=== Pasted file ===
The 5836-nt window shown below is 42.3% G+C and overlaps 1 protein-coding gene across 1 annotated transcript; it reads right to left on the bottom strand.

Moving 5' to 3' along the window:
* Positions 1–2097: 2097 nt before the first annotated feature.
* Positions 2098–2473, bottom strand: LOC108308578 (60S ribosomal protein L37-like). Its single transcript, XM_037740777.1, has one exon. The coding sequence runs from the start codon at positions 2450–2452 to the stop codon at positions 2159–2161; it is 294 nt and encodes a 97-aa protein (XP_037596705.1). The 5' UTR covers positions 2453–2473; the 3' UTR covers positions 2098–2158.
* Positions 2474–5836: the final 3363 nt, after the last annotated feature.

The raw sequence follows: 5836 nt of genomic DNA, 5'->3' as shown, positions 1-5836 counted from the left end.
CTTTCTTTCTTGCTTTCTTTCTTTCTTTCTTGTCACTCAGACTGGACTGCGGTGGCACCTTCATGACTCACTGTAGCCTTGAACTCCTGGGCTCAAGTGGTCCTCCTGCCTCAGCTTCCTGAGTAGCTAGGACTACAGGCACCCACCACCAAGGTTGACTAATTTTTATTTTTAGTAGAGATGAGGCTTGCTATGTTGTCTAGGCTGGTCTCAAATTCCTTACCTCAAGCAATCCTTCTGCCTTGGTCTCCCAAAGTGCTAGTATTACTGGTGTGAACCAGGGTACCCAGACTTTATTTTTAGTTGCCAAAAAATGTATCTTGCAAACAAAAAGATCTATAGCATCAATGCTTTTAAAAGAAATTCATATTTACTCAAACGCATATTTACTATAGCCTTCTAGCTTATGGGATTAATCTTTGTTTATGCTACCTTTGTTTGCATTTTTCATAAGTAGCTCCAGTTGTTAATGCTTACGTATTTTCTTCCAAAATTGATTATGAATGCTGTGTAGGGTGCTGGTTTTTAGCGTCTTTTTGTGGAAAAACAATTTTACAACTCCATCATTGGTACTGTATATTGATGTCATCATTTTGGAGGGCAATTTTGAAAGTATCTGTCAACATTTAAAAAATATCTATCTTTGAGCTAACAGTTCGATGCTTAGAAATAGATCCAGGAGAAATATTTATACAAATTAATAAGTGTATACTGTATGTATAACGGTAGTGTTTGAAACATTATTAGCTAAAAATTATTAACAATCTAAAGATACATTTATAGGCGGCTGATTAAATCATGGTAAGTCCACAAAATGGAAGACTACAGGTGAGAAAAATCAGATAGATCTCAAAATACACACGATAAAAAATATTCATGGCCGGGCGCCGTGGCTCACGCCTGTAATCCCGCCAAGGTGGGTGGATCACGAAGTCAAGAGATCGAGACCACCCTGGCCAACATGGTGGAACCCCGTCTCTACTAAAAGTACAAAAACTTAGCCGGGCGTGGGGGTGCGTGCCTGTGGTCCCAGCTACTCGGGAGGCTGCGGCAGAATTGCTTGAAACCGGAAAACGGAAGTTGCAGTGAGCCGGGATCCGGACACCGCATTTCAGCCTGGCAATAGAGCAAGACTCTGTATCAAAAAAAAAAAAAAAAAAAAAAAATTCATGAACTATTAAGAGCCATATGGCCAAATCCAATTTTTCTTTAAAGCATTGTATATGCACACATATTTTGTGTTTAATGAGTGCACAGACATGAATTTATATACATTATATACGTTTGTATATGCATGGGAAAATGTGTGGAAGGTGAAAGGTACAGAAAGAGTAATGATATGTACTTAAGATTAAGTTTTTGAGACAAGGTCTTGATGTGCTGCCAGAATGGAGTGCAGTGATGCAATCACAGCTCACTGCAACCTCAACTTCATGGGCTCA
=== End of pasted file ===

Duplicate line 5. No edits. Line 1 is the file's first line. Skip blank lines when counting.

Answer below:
* Positions 2474–5836: the final 3363 nt, after the last annotated feature.